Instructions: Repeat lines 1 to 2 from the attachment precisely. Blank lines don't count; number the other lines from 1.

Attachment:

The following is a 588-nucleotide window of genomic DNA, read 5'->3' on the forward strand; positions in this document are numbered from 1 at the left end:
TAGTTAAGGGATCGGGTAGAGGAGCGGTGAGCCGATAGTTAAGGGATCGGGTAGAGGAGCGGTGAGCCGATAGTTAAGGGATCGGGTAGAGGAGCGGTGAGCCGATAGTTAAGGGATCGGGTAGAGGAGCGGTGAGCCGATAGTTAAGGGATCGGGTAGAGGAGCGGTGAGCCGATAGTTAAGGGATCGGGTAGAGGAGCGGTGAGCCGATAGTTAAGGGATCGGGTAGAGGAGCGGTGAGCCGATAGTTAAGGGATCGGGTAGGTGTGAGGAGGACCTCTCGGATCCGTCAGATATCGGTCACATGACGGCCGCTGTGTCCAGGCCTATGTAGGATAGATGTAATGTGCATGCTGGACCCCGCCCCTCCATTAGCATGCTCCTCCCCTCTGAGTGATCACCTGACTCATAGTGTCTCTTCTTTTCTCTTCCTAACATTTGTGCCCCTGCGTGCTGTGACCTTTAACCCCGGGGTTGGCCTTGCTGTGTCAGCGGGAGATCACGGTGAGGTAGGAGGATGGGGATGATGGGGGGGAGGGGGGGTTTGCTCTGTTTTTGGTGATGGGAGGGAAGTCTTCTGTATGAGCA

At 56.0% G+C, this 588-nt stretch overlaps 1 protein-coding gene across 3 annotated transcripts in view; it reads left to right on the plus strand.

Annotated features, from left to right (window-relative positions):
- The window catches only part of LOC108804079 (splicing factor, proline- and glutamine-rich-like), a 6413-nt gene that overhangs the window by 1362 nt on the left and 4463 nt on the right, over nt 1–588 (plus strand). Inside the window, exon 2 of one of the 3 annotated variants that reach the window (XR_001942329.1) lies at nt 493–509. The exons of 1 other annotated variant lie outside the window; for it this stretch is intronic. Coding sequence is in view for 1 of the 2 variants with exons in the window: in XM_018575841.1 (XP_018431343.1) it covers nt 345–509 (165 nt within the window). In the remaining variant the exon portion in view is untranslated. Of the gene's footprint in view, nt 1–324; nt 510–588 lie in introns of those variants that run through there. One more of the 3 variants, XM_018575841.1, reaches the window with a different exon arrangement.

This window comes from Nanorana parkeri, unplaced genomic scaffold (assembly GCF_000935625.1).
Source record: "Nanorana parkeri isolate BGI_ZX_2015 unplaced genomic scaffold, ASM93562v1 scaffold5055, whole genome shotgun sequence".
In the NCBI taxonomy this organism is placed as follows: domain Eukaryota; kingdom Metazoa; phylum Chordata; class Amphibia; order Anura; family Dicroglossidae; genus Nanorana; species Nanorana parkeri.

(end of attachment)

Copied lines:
The following is a 588-nucleotide window of genomic DNA, read 5'->3' on the forward strand; positions in this document are numbered from 1 at the left end:
TAGTTAAGGGATCGGGTAGAGGAGCGGTGAGCCGATAGTTAAGGGATCGGGTAGAGGAGCGGTGAGCCGATAGTTAAGGGATCGGGTAGAGGAGCGGTGAGCCGATAGTTAAGGGATCGGGTAGAGGAGCGGTGAGCCGATAGTTAAGGGATCGGGTAGAGGAGCGGTGAGCCGATAGTTAAGGGATCGGGTAGAGGAGCGGTGAGCCGATAGTTAAGGGATCGGGTAGAGGAGCGGTGAGCCGATAGTTAAGGGATCGGGTAGGTGTGAGGAGGACCTCTCGGATCCGTCAGATATCGGTCACATGACGGCCGCTGTGTCCAGGCCTATGTAGGATAGATGTAATGTGCATGCTGGACCCCGCCCCTCCATTAGCATGCTCCTCCCCTCTGAGTGATCACCTGACTCATAGTGTCTCTTCTTTTCTCTTCCTAACATTTGTGCCCCTGCGTGCTGTGACCTTTAACCCCGGGGTTGGCCTTGCTGTGTCAGCGGGAGATCACGGTGAGGTAGGAGGATGGGGATGATGGGGGGGAGGGGGGGTTTGCTCTGTTTTTGGTGATGGGAGGGAAGTCTTCTGTATGAGCA